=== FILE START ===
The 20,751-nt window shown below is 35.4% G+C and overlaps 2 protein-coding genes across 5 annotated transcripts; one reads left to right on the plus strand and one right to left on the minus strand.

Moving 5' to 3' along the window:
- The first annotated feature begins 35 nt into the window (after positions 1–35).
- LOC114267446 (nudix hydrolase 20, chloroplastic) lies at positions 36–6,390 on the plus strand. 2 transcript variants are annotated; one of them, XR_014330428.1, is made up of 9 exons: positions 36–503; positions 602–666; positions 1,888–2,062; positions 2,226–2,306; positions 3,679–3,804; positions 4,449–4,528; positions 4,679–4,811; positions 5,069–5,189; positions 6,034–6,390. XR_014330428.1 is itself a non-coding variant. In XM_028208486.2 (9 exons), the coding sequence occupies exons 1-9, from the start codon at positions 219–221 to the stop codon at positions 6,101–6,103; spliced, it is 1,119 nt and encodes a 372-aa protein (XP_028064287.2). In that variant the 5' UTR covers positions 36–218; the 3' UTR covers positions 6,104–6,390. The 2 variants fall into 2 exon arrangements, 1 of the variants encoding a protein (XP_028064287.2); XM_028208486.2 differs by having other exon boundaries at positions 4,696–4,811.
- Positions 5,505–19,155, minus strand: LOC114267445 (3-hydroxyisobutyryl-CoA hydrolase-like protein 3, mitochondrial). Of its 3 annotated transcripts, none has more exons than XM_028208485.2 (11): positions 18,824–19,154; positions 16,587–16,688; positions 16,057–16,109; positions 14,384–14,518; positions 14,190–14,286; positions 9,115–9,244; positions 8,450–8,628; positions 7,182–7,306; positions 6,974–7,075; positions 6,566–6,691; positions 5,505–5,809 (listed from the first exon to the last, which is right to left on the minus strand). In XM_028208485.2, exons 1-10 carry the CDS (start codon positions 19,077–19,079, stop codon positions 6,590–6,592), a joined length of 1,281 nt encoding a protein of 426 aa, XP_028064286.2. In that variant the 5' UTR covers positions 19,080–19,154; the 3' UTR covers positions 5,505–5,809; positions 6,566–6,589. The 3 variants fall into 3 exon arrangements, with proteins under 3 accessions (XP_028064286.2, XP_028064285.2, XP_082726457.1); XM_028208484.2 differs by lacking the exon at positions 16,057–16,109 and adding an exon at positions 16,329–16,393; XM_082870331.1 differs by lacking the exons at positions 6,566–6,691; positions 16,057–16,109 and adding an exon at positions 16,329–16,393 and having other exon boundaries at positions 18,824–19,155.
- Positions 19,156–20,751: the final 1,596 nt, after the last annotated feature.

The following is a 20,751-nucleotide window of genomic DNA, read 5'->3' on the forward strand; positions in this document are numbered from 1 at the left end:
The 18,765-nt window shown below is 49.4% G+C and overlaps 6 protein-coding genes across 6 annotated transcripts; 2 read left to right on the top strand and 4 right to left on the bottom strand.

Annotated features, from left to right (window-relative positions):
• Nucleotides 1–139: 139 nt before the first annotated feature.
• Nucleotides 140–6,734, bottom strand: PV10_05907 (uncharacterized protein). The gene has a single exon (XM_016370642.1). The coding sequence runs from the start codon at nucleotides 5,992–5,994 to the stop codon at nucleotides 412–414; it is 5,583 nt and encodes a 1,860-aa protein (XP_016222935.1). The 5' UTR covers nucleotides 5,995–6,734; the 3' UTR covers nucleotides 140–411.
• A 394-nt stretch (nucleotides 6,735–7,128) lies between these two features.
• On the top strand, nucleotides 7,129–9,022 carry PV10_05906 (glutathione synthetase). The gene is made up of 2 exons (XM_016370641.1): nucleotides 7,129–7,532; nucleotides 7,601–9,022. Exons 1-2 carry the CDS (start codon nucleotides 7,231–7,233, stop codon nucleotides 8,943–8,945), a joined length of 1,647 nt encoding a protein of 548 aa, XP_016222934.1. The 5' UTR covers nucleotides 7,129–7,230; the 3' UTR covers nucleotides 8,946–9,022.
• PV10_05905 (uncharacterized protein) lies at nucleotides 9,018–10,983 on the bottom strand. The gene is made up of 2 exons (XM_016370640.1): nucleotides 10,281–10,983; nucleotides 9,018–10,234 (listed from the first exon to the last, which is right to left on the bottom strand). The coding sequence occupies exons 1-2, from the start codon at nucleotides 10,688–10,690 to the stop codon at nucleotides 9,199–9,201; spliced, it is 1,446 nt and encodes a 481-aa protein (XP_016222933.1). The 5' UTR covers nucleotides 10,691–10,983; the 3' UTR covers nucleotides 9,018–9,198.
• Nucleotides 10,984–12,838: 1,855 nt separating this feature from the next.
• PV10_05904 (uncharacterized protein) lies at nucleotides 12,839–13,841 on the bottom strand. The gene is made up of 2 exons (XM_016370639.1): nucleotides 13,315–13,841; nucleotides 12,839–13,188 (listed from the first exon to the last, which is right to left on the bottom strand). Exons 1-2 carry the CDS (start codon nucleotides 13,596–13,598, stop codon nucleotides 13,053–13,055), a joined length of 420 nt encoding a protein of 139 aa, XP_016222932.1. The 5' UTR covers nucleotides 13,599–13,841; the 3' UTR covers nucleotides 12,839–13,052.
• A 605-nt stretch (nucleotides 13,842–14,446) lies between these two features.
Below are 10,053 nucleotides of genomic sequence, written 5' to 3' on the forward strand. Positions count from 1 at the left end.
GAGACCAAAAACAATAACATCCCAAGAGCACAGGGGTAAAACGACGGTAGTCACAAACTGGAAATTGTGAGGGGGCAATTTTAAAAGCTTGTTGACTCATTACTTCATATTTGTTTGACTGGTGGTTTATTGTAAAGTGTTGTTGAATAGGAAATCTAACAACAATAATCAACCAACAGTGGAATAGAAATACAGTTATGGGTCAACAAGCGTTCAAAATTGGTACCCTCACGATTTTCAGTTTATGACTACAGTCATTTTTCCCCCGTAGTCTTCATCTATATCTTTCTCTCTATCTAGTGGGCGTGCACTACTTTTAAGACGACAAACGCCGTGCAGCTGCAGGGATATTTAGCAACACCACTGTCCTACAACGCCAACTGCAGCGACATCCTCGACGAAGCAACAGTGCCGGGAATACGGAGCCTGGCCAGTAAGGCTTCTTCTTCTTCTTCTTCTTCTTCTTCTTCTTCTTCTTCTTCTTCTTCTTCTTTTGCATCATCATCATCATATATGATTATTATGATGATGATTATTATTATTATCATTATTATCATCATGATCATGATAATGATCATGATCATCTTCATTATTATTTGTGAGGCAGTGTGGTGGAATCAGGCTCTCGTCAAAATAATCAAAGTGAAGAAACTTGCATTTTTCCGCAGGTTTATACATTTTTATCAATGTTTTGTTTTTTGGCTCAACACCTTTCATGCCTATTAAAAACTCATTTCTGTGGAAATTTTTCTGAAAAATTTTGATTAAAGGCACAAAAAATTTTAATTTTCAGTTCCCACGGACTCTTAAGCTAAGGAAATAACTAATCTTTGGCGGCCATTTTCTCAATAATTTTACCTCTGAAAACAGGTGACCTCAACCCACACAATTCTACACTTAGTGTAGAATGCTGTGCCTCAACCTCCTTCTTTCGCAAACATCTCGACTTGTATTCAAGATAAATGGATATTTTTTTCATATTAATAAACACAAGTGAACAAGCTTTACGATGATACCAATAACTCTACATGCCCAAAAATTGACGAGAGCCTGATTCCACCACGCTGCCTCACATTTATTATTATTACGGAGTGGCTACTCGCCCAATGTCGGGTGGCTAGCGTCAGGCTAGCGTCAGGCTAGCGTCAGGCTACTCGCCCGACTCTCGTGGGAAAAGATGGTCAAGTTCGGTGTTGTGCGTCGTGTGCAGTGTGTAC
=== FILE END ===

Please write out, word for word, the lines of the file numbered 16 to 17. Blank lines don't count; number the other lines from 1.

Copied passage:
• PV10_05904 (uncharacterized protein) lies at nucleotides 12,839–13,841 on the bottom strand. The gene is made up of 2 exons (XM_016370639.1): nucleotides 13,315–13,841; nucleotides 12,839–13,188 (listed from the first exon to the last, which is right to left on the bottom strand). Exons 1-2 carry the CDS (start codon nucleotides 13,596–13,598, stop codon nucleotides 13,053–13,055), a joined length of 420 nt encoding a protein of 139 aa, XP_016222932.1. The 5' UTR covers nucleotides 13,599–13,841; the 3' UTR covers nucleotides 12,839–13,052.
• A 605-nt stretch (nucleotides 13,842–14,446) lies between these two features.